Audits, anarchy and sticky fingers
This week marks the 95th anniversary of the Boston Molasses Disaster. That's when a storage tank exploded sending a wave of the sticky stuff, sometimes reaching 25 feet in height, at 35 mph through the North End. Buildings were knocked off their foundations and crushed.
An excerpt from a Boston Post story at the time reads "Molasses, waist deep, covered the street and swirled and bubbled about the wreckage ... Here and there struggled a form—whether it was animal or human being was impossible to tell. Only an upheaval, a thrashing about in the sticky mass, showed where any life was ... Horses died like so many flies on sticky fly-paper. The more they struggled, the deeper in the mess they were ensnared. Human beings—men and women—suffered likewise."
OK, so the news story is a bit overwrought but doesn't all this make you think of competitive bidding and audits? Ensnaring HME providers in their evil wake? Knocking decades old businesses—indeed the very foundations of the industry—off its collective foundation?
This week we will start on the March issue. The first story I am tackling is the backlog of ALJ appeals (speaking of molasses). No fewer then three people so far have alerted us to a memo from the Office of Medicare Hearings and Appeals.
According to the memo, in January 2012, the OMHA central office received about 1,250 appeals each week. In December 2013, that number was—wait for it—15,000 per week. 15,000! The OMHA has a backlog of 357,000 claims and 65 ALJ judges. (I should note, these aren't just HME appeals). That's nearly 30,000 cases per judge. I guess we can all see why they have suspended assigning new hearing requests.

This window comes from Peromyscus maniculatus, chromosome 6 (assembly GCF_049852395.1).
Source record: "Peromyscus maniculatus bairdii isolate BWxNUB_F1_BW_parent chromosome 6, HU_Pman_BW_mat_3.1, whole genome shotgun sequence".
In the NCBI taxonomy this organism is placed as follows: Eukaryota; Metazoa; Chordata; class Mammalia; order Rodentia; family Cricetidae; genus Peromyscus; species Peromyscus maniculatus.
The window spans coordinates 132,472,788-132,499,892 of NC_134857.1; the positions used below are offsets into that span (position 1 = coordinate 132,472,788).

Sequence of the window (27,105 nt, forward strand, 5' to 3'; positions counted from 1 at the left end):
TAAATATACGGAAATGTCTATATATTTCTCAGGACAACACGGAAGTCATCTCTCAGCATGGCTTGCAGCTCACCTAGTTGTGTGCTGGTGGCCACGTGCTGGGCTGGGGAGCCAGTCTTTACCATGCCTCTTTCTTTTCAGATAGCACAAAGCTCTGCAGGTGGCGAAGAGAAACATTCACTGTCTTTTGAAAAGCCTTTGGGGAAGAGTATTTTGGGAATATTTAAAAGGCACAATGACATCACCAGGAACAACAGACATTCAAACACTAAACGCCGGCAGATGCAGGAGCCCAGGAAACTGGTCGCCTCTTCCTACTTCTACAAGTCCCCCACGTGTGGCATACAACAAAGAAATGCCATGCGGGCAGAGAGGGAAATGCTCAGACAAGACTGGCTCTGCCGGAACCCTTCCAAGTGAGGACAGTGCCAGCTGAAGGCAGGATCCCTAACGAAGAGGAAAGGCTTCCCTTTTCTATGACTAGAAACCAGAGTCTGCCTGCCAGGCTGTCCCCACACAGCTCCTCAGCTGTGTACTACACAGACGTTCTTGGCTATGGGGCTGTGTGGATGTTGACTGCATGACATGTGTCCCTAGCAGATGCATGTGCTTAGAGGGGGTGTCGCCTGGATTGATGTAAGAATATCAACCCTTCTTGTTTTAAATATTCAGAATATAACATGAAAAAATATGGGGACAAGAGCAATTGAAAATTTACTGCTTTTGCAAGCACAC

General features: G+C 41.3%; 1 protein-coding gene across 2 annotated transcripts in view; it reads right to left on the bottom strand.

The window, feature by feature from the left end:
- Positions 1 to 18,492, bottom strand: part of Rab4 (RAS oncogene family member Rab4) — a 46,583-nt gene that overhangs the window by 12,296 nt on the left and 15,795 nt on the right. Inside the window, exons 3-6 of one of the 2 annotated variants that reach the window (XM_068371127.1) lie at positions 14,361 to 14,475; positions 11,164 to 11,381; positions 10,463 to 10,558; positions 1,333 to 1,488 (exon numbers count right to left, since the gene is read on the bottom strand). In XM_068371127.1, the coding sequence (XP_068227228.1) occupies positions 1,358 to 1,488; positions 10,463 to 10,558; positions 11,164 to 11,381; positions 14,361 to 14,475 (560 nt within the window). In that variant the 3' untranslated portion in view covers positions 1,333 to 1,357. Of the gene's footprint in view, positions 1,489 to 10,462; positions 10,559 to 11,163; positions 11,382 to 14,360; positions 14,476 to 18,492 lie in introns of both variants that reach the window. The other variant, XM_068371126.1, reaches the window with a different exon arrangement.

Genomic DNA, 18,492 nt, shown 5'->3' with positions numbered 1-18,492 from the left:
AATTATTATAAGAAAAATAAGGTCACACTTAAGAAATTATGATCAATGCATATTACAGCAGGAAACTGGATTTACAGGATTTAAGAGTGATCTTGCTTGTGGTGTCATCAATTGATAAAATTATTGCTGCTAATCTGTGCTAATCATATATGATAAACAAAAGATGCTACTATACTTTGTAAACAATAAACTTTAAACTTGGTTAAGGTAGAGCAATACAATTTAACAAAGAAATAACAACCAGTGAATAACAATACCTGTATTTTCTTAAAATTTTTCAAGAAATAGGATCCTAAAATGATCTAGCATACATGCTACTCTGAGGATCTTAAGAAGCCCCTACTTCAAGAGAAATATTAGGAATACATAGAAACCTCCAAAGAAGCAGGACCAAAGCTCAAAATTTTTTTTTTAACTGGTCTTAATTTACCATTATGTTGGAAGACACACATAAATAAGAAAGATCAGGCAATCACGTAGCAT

I can think of one way to catch up on this backlog: suspend the damn audits. I mean, the fact that there are so many appeals only underscores that the auditors are denying claims based on, as one provider put it to me, being submitted on the wrong color paper. This comes as no surprise to the industry which has all along said that the practice of paying auditors for finding mistakes would create a bounty system in which they get their sticky little fingers into everybody's files. The system is broken and, to add insult to injury, people are being denied due process. I mean, last I checked, this is America, no?
Back to the owners of that exploding molasses tank. They blamed it on anarchists (a claim never borne out).
Audits? Anarchy? You be the judge.